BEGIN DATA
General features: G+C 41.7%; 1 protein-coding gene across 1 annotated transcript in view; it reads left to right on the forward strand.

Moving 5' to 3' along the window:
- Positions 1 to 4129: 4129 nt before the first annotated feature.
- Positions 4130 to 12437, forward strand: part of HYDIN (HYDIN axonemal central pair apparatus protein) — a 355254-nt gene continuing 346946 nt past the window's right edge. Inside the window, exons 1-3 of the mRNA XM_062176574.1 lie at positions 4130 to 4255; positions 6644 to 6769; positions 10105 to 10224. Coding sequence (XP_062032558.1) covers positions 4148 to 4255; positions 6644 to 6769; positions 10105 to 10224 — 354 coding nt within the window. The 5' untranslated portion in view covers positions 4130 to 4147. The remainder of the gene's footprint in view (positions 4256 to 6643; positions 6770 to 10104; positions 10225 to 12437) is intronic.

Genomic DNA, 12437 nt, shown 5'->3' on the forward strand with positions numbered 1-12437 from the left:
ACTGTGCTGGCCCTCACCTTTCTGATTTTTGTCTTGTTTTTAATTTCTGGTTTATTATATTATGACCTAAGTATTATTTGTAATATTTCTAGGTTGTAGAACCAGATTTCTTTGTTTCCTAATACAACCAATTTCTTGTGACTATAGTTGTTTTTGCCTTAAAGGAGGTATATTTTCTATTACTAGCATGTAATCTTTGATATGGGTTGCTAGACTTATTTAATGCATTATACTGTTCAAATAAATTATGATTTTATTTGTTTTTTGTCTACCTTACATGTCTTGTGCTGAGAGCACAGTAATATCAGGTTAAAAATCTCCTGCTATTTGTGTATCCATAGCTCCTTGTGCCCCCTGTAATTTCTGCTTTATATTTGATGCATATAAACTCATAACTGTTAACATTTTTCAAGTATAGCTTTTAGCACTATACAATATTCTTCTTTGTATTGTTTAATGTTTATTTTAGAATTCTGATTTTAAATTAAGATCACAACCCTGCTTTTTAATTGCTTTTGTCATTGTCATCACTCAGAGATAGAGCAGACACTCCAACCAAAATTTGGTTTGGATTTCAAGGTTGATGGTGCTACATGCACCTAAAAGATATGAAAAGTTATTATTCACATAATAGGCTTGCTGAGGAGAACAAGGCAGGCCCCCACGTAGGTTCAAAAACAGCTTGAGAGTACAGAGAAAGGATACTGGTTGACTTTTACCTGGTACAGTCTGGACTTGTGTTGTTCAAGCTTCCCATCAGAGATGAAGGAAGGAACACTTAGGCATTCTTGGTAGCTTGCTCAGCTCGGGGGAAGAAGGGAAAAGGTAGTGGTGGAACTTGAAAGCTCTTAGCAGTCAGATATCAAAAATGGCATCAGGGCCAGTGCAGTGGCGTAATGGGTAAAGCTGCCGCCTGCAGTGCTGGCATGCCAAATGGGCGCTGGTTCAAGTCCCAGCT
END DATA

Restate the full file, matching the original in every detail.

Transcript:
General features: G+C 41.7%; 1 protein-coding gene across 1 annotated transcript in view; it reads left to right on the forward strand.

Moving 5' to 3' along the window:
- Positions 1 to 4129: 4129 nt before the first annotated feature.
- Positions 4130 to 12437, forward strand: part of HYDIN (HYDIN axonemal central pair apparatus protein) — a 355254-nt gene continuing 346946 nt past the window's right edge. Inside the window, exons 1-3 of the mRNA XM_062176574.1 lie at positions 4130 to 4255; positions 6644 to 6769; positions 10105 to 10224. Coding sequence (XP_062032558.1) covers positions 4148 to 4255; positions 6644 to 6769; positions 10105 to 10224 — 354 coding nt within the window. The 5' untranslated portion in view covers positions 4130 to 4147. The remainder of the gene's footprint in view (positions 4256 to 6643; positions 6770 to 10104; positions 10225 to 12437) is intronic.

Genomic DNA, 12437 nt, shown 5'->3' on the forward strand with positions numbered 1-12437 from the left:
ACTGTGCTGGCCCTCACCTTTCTGATTTTTGTCTTGTTTTTAATTTCTGGTTTATTATATTATGACCTAAGTATTATTTGTAATATTTCTAGGTTGTAGAACCAGATTTCTTTGTTTCCTAATACAACCAATTTCTTGTGACTATAGTTGTTTTTGCCTTAAAGGAGGTATATTTTCTATTACTAGCATGTAATCTTTGATATGGGTTGCTAGACTTATTTAATGCATTATACTGTTCAAATAAATTATGATTTTATTTGTTTTTTGTCTACCTTACATGTCTTGTGCTGAGAGCACAGTAATATCAGGTTAAAAATCTCCTGCTATTTGTGTATCCATAGCTCCTTGTGCCCCCTGTAATTTCTGCTTTATATTTGATGCATATAAACTCATAACTGTTAACATTTTTCAAGTATAGCTTTTAGCACTATACAATATTCTTCTTTGTATTGTTTAATGTTTATTTTAGAATTCTGATTTTAAATTAAGATCACAACCCTGCTTTTTAATTGCTTTTGTCATTGTCATCACTCAGAGATAGAGCAGACACTCCAACCAAAATTTGGTTTGGATTTCAAGGTTGATGGTGCTACATGCACCTAAAAGATATGAAAAGTTATTATTCACATAATAGGCTTGCTGAGGAGAACAAGGCAGGCCCCCACGTAGGTTCAAAAACAGCTTGAGAGTACAGAGAAAGGATACTGGTTGACTTTTACCTGGTACAGTCTGGACTTGTGTTGTTCAAGCTTCCCATCAGAGATGAAGGAAGGAACACTTAGGCATTCTTGGTAGCTTGCTCAGCTCGGGGGAAGAAGGGAAAAGGTAGTGGTGGAACTTGAAAGCTCTTAGCAGTCAGATATCAAAAATGGCATCAGGGCCAGTGCAGTGGCGTAATGGGTAAAGCTGCCGCCTGCAGTGCTGGCATGCCAAATGGGCGCTGGTTCAAGTCCCAGCT